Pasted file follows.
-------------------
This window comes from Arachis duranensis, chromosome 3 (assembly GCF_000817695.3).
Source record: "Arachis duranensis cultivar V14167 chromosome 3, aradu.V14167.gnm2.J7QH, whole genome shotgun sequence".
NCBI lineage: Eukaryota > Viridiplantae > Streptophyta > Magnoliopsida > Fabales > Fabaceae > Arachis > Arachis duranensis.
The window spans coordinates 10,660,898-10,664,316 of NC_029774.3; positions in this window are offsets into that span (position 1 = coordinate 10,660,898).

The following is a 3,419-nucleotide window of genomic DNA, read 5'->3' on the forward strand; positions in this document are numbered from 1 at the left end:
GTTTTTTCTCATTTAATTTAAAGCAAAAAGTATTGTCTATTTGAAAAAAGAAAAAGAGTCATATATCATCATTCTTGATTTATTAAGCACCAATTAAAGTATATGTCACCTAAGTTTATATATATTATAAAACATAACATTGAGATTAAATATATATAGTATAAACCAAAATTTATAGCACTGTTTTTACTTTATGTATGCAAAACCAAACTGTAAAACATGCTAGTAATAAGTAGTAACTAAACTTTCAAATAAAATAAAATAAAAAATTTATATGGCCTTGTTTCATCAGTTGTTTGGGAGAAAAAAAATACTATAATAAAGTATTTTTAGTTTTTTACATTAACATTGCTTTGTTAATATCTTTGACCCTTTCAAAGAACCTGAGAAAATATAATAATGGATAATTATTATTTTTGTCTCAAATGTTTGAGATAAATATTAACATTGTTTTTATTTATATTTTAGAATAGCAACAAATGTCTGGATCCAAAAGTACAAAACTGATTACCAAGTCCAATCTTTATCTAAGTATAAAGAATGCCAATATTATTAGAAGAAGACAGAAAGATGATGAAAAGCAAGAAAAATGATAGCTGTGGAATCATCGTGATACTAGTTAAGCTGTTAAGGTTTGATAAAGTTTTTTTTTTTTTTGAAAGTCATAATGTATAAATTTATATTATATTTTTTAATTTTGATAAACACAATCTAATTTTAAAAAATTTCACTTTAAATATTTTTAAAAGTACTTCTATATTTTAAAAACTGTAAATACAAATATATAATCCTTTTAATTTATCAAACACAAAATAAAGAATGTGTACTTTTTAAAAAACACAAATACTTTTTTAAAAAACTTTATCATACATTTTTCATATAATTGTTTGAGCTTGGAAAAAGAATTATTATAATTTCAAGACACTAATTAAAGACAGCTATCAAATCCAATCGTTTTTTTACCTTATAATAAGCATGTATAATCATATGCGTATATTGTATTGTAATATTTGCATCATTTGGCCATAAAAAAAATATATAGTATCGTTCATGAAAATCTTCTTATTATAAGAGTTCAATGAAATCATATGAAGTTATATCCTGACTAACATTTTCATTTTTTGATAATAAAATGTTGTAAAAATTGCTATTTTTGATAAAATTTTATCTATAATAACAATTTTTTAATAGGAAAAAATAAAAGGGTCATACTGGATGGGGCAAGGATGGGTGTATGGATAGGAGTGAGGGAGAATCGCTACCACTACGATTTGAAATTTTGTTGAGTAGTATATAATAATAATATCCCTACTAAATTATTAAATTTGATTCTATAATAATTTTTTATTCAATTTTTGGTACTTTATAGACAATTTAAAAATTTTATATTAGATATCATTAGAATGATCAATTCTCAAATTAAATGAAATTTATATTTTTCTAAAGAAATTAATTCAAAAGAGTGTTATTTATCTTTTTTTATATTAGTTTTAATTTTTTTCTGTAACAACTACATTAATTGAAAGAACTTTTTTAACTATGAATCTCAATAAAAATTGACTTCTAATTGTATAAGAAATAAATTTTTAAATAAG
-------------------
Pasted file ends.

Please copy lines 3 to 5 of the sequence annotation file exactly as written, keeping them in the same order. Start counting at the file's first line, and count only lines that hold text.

NCBI lineage: Eukaryota > Viridiplantae > Streptophyta > Magnoliopsida > Fabales > Fabaceae > Arachis > Arachis duranensis.
The window spans coordinates 10,660,898-10,664,316 of NC_029774.3; positions in this window are offsets into that span (position 1 = coordinate 10,660,898).

The following is a 3,419-nucleotide window of genomic DNA, read 5'->3' on the forward strand; positions in this document are numbered from 1 at the left end: